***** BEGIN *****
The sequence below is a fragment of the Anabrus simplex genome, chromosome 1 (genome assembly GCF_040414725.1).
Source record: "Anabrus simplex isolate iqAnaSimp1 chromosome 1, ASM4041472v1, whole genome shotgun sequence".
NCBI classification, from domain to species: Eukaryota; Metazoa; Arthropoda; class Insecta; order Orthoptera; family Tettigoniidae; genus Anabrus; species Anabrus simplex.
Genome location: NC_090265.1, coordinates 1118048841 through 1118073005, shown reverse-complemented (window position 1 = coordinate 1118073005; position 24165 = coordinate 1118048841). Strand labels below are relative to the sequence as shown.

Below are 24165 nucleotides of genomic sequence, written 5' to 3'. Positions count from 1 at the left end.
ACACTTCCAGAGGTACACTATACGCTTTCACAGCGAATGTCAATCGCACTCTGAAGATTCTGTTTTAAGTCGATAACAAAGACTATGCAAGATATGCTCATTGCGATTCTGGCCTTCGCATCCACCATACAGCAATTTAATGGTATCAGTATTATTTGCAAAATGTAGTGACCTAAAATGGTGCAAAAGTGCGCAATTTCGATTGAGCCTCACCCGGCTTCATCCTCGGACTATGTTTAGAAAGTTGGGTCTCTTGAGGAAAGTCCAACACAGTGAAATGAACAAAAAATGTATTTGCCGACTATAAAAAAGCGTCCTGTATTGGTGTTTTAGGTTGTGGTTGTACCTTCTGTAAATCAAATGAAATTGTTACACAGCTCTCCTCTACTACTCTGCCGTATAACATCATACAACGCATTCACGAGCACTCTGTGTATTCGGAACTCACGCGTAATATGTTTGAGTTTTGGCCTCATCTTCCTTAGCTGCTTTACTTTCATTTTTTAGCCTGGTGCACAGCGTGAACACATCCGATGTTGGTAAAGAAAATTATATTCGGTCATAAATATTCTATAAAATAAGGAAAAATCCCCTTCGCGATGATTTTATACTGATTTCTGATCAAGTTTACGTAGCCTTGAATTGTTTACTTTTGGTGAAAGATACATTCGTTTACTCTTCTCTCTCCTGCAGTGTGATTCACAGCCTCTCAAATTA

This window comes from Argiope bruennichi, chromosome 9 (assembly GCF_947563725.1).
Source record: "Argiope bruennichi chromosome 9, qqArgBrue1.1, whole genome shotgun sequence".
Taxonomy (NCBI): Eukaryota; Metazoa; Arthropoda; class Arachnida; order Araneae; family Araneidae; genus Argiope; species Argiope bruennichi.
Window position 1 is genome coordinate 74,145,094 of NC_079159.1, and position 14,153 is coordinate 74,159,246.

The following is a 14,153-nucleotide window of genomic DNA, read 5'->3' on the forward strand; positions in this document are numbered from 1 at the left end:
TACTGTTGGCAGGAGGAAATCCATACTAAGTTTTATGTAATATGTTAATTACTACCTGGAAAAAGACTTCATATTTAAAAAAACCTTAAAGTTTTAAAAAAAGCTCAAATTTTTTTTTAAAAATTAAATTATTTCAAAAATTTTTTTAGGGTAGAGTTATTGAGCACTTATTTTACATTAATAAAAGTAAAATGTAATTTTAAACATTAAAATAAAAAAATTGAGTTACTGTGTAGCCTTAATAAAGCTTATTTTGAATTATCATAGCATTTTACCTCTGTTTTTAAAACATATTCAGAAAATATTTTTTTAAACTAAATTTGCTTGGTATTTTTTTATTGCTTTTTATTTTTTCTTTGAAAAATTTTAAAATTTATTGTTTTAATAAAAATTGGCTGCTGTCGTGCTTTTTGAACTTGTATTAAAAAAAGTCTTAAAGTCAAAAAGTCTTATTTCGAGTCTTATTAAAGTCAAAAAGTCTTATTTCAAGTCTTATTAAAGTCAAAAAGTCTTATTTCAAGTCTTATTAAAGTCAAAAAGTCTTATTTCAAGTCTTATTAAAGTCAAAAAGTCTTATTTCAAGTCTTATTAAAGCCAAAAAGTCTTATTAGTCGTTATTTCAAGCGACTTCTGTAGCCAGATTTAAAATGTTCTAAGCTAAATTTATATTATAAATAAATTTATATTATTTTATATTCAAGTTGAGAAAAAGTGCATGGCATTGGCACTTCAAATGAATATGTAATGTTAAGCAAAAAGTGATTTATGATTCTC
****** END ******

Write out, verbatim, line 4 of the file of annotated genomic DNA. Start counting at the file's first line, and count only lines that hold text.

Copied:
Genome location: NC_090265.1, coordinates 1118048841 through 1118073005, shown reverse-complemented (window position 1 = coordinate 1118073005; position 24165 = coordinate 1118048841). Strand labels below are relative to the sequence as shown.